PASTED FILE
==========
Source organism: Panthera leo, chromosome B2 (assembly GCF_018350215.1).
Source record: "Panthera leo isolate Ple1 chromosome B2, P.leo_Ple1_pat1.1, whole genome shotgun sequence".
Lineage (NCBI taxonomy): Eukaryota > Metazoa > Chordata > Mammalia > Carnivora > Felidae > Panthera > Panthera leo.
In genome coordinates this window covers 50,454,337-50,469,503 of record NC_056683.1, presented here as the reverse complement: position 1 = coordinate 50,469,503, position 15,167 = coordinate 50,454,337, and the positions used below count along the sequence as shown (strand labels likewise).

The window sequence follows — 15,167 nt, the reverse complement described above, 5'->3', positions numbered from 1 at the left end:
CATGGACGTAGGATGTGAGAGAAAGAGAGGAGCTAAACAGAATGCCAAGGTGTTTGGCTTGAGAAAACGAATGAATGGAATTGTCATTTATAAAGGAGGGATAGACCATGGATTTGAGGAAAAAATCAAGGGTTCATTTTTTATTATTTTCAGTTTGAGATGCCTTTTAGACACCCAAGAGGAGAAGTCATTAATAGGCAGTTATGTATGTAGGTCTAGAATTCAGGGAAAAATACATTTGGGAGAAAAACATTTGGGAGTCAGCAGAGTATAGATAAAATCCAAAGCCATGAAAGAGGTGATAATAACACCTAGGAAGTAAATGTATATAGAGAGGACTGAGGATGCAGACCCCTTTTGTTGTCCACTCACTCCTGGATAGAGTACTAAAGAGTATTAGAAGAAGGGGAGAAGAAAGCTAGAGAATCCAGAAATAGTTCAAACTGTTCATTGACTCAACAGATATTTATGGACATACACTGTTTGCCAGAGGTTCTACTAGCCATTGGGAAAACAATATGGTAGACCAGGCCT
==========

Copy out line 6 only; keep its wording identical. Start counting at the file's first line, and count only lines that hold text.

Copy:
CATGGACGTAGGATGTGAGAGAAAGAGAGGAGCTAAACAGAATGCCAAGGTGTTTGGCTTGAGAAAACGAATGAATGGAATTGTCATTTATAAAGGAGGGATAGACCATGGATTTGAGGAAAAAATCAAGGGTTCATTTTTTATTATTTTCAGTTTGAGATGCCTTTTAGACACCCAAGAGGAGAAGTCATTAATAGGCAGTTATGTATGTAGGTCTAGAATTCAGGGAAAAATACATTTGGGAGAAAAACATTTGGGAGTCAGCAGAGTATAGATAAAATCCAAAGCCATGAAAGAGGTGATAATAACACCTAGGAAGTAAATGTATATAGAGAGGACTGAGGATGCAGACCCCTTTTGTTGTCCACTCACTCCTGGATAGAGTACTAAAGAGTATTAGAAGAAGGGGAGAAGAAAGCTAGAGAATCCAGAAATAGTTCAAACTGTTCATTGACTCAACAGATATTTATGGACATACACTGTTTGCCAGAGGTTCTACTAGCCATTGGGAAAACAATATGGTAGACCAGGCCT